March 9, 2007
I have a Product Naming Attitude About Attitude
Do you ever wonder why a marketer introduces a new product under a suggestive brand name that simply doesn’t do enough to explain itself or differentiate itself?
This may be the case for Georgio Armani’s new spring fragrance for men. It’s called Armani Attitude.
First of all, I’m missing the male connection. Men usually aren’t pegged as having an “attitude.” I always thought that realm of emotion reserved exclusively for women.
Second, I’m not sure of what kind of attitude we are dealing with here. Is it a bad attitude or a good attitude? Does the fragrance give you an attitude adjustment? Or is it just that the word Attitude is an available mark that is alliterative with its parent brand, Armani?
Third, I cannot tie the name to the actual scent itself which features a wide range of ingredients and cultural influences.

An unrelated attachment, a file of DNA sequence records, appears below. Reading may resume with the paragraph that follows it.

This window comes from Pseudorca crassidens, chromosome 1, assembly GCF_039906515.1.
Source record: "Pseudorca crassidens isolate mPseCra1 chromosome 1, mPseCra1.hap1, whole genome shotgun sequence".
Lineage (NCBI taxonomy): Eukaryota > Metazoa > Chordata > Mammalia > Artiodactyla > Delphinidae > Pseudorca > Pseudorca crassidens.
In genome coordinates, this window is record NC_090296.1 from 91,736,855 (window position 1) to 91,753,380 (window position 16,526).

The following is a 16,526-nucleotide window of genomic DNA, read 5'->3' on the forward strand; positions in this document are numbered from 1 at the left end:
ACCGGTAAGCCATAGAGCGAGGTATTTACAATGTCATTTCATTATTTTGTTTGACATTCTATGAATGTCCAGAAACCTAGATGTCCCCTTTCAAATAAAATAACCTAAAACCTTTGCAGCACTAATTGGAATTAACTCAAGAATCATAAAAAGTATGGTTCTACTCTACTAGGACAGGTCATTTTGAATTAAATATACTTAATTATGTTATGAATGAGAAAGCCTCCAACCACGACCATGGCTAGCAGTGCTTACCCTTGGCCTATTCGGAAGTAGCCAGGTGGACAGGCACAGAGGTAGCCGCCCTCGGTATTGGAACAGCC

Michelle Edgar, from Women's Wear Daily reports, “Attitude features top notes of Calabria lemon and coffee absolute, middle notes of Ceylan cardamom and lavender and bottom notes of China cedar and Indonesian patchouli. Although it's classified as a modern fougère, the fragrance is closer to an oriental scent.”
So, as a consumer, I am left with no other recourse but to then connect the words ‘attitude’ and ‘Armani’ to my personal set of life experiences.
And since I once had a dog named Armani, who certainly had an attitude (despite being male), I can only connote that the scent smells like my dog did. Which wasn’t exactly good.
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